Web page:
FIGURE OF FUN

Merciless London Musical Skewers Jeremy Corbyn

In Corbyn the Musical, The UK Labour Leader is roundly mocked for his politics, and his lacking sexual performance.

Leon Neal/AFP/Getty

LONDON — Just when Jeremy Corbyn thought it couldn’t get any worse, a rollicking stage musical has debuted in London openly mocking the Labour Party leader’s intellect, his terror-loving friends, and his sexual performance.

The entire run of Corbyn the Musical, which first previewed on Tuesday at the Waterloo East Theatre, is already sold out.

On stage, Corbyn is mercilessly lampooned as a hapless Communist wannabe—rejected by the Soviet Union, and unable to get it up.

Perhaps most worryingly of all for Corbyn—who is overshadowed by wicked caricatures of Tony Blair and Vladimir Putin—you leave the theater feeling sorry for the beleaguered left-wing leader.

This extremely camp musical is set in the early months of Corbyn’s first term in office. He has taken power after a freakish turn of events render current Prime Minster David Cameron and his heir apparent Boris Johnson unable to win the election despite Corbyn’s historically low approval rating.

In his first infectious song, Corbyn, played by Martin Neely, introduces himself perfectly as Britain’s more successful answer to Bernie Sanders.

I’m a governmental virgin,

It’s time to consummate

I didn’t sell out

I didn’t give in

You needed a hero

You’ve got Jeremy Corbyn

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No sooner has he entered No. 10, Putin is already threatening to wipe out Britain, or New Crimea as he calls it, with a nuclear strike.

The rest of the show flashes between the nuclear stand-off and a 1970s trip behind the Iron Curtain to East Berlin where Corbyn may or may not have traveled as a young socialist in real life.

We know that Corbyn did have a relationship with Diane Abbott at the time, before she became Britain’s first black female member of parliament. They may even have gone to East Berlin together, but it’s impossible to believe that she was as mean to him as the show suggests.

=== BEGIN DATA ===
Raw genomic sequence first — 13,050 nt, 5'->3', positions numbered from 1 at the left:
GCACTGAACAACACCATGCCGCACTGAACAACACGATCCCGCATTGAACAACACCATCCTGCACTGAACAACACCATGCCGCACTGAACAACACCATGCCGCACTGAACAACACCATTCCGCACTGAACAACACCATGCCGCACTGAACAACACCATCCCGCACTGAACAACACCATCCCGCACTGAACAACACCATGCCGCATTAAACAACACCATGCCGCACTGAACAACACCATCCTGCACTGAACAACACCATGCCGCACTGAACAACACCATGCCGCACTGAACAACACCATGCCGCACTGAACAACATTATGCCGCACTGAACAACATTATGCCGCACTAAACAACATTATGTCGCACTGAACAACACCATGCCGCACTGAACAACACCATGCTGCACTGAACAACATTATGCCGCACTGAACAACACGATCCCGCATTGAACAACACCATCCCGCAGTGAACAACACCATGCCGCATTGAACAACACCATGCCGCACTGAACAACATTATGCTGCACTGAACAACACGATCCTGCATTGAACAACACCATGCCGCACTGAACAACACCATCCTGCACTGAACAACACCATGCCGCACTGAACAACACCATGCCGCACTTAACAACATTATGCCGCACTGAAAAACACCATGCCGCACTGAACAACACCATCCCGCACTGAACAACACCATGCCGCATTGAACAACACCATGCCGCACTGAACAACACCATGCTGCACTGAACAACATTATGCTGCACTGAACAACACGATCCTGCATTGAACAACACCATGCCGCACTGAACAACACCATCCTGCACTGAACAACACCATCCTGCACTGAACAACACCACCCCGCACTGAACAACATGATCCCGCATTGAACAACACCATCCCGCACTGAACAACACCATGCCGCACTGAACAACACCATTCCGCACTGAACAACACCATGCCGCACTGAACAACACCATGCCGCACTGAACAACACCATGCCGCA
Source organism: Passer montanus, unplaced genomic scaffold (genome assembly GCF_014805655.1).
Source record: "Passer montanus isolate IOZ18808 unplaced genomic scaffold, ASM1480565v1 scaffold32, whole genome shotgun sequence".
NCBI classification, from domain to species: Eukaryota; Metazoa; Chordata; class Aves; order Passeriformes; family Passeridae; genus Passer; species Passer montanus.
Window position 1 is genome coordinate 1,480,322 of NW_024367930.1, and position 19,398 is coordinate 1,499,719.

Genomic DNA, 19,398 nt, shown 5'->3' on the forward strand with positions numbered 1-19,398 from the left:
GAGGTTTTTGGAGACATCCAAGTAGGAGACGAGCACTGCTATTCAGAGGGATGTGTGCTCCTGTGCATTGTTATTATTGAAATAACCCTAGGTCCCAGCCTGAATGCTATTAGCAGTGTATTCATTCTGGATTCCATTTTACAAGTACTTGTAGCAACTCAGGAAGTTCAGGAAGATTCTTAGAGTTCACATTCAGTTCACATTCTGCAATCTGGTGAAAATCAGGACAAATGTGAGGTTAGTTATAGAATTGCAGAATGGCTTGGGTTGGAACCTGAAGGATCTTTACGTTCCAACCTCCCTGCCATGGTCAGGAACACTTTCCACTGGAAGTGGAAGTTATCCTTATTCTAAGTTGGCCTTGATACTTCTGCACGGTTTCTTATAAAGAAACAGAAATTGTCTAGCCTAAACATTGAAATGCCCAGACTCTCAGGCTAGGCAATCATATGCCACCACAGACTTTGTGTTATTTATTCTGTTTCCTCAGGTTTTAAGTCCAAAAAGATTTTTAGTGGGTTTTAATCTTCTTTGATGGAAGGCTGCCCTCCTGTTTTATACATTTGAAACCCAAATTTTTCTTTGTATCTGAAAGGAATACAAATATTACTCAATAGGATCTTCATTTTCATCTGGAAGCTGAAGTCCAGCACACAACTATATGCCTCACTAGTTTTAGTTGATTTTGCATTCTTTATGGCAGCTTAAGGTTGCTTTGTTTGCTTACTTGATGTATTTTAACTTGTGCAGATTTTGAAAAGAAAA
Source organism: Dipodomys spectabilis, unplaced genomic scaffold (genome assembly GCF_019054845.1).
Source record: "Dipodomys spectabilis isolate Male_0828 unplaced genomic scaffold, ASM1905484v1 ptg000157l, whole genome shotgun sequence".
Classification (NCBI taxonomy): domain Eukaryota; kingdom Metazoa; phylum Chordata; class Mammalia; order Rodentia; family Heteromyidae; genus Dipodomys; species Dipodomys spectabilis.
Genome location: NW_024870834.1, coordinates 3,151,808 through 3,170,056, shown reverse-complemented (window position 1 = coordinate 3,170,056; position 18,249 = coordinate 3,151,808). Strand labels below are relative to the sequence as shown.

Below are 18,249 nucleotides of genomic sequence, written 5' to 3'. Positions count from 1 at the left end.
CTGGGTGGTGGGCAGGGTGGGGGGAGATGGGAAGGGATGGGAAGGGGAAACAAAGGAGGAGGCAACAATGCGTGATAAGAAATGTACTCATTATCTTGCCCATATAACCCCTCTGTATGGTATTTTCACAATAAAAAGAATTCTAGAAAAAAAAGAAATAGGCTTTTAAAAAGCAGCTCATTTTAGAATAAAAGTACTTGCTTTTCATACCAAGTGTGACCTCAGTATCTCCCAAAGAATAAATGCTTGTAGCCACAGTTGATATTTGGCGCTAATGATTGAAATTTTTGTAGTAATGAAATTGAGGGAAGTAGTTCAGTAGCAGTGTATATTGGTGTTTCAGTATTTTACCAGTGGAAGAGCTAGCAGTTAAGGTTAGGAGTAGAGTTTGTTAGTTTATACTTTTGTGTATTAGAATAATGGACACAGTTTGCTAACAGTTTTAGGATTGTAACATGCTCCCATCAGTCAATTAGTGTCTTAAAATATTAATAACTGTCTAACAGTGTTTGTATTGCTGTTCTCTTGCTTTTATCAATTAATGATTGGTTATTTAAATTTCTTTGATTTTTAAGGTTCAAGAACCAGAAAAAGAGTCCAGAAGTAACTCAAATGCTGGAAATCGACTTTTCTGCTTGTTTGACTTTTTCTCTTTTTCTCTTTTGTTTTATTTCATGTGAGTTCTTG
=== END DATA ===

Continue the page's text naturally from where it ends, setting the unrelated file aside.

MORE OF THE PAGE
“You’re not going to get stage fright again?” she asks him after demanding another stop on their motorcycle tour for him to try to satisfy her. This time he is ready to perform: “I see your red flag is flying,” she says approvingly.

Abbott is now a member of Corbyn’s Shadow Cabinet, but the idea that he was smart enough to ever become her boss is a cause for great hilarity on stage. Abbott went to Cambridge University; Corbyn failed to graduate from North London Polytechnic.

Even when he becomes prime minister in the show, Abbott holds a moral and sexual power over him. “Madiba is still my safe word,” she whispers.

The satire is biting. At times we verge into Team America territory, especially when one of Corbyn’s friends confesses that he is a terrorist mastermind who feels he has been let down by Corbyn’s moderation in office.

I’m so ashamed to be alive

Should have committed suicide

Let me give you my CV

As director of atrocity

No operation too big or small

Buses, planes, I’ve done them all

I’m passionate about my role

Of bombings with a heavy toll.

Jeremy, please explain

Why can’t I hijack this plane?

Your path is so strange to choose

I thought, like me, you hate the Jews.

Rupert Myers, who co-wrote the show with Bobby Friedman, denies that the musical is any way mean-spirited towards Corbyn.

“It’s loving. It’s supposed to be a warm, affectionate, friendly take on it,” he told The Daily Beast. “What’s funny is you focus on a person for six months and you write about them and you develop a certain respect for them whether you want to or not. So I think by the end of this process we see Corbyn in a more heroic light than we did in the beginning.”

It would be a stretch to say Corbyn was portrayed as a hero in the musical—probably not even an anti-hero—but the heaviest vitriol is certainly saved for Putin and Blair.

Tony Blair is cast as a wild-eyed reincarnation of Dr Strangelove, consigned to a wheelchair after one of Silvio Berlusconi’s bunga-bunga parties got out of control. He sings: “I can’t shake my hunger, to go and war monger.”

Unlike the Blair character, who will do anything for money, the current Labour leader stays true to his principles, no matter how naíve.

Even if the show was written with genuine affection, it can’t help Corbyn to know that the hottest ticket in London is 2½ hours of calling him a laughingstock.